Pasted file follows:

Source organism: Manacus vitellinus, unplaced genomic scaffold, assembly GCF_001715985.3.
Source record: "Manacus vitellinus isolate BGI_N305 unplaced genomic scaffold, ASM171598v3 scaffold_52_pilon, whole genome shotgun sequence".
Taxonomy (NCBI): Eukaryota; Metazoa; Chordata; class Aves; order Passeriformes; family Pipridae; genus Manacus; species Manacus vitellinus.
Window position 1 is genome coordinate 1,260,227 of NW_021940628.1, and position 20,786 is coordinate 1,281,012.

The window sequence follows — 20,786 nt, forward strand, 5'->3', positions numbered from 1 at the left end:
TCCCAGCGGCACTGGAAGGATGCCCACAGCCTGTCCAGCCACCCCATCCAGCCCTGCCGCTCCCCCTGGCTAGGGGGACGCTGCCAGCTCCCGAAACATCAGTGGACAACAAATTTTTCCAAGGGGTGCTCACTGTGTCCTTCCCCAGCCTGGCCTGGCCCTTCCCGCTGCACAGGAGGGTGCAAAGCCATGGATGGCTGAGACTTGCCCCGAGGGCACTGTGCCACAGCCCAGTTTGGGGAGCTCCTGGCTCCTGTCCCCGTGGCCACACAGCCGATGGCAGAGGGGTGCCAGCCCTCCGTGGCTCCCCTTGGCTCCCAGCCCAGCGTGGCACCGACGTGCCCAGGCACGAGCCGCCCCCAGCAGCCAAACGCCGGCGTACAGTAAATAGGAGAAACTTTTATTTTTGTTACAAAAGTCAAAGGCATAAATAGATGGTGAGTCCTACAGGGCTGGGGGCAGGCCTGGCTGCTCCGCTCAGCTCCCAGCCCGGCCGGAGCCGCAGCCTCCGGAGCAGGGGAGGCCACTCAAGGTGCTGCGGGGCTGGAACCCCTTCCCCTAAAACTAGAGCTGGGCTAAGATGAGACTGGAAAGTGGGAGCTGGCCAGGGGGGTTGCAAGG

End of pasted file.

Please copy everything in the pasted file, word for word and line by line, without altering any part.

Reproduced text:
Source organism: Manacus vitellinus, unplaced genomic scaffold, assembly GCF_001715985.3.
Source record: "Manacus vitellinus isolate BGI_N305 unplaced genomic scaffold, ASM171598v3 scaffold_52_pilon, whole genome shotgun sequence".
Taxonomy (NCBI): Eukaryota; Metazoa; Chordata; class Aves; order Passeriformes; family Pipridae; genus Manacus; species Manacus vitellinus.
Window position 1 is genome coordinate 1,260,227 of NW_021940628.1, and position 20,786 is coordinate 1,281,012.

The window sequence follows — 20,786 nt, forward strand, 5'->3', positions numbered from 1 at the left end:
TCCCAGCGGCACTGGAAGGATGCCCACAGCCTGTCCAGCCACCCCATCCAGCCCTGCCGCTCCCCCTGGCTAGGGGGACGCTGCCAGCTCCCGAAACATCAGTGGACAACAAATTTTTCCAAGGGGTGCTCACTGTGTCCTTCCCCAGCCTGGCCTGGCCCTTCCCGCTGCACAGGAGGGTGCAAAGCCATGGATGGCTGAGACTTGCCCCGAGGGCACTGTGCCACAGCCCAGTTTGGGGAGCTCCTGGCTCCTGTCCCCGTGGCCACACAGCCGATGGCAGAGGGGTGCCAGCCCTCCGTGGCTCCCCTTGGCTCCCAGCCCAGCGTGGCACCGACGTGCCCAGGCACGAGCCGCCCCCAGCAGCCAAACGCCGGCGTACAGTAAATAGGAGAAACTTTTATTTTTGTTACAAAAGTCAAAGGCATAAATAGATGGTGAGTCCTACAGGGCTGGGGGCAGGCCTGGCTGCTCCGCTCAGCTCCCAGCCCGGCCGGAGCCGCAGCCTCCGGAGCAGGGGAGGCCACTCAAGGTGCTGCGGGGCTGGAACCCCTTCCCCTAAAACTAGAGCTGGGCTAAGATGAGACTGGAAAGTGGGAGCTGGCCAGGGGGGTTGCAAGG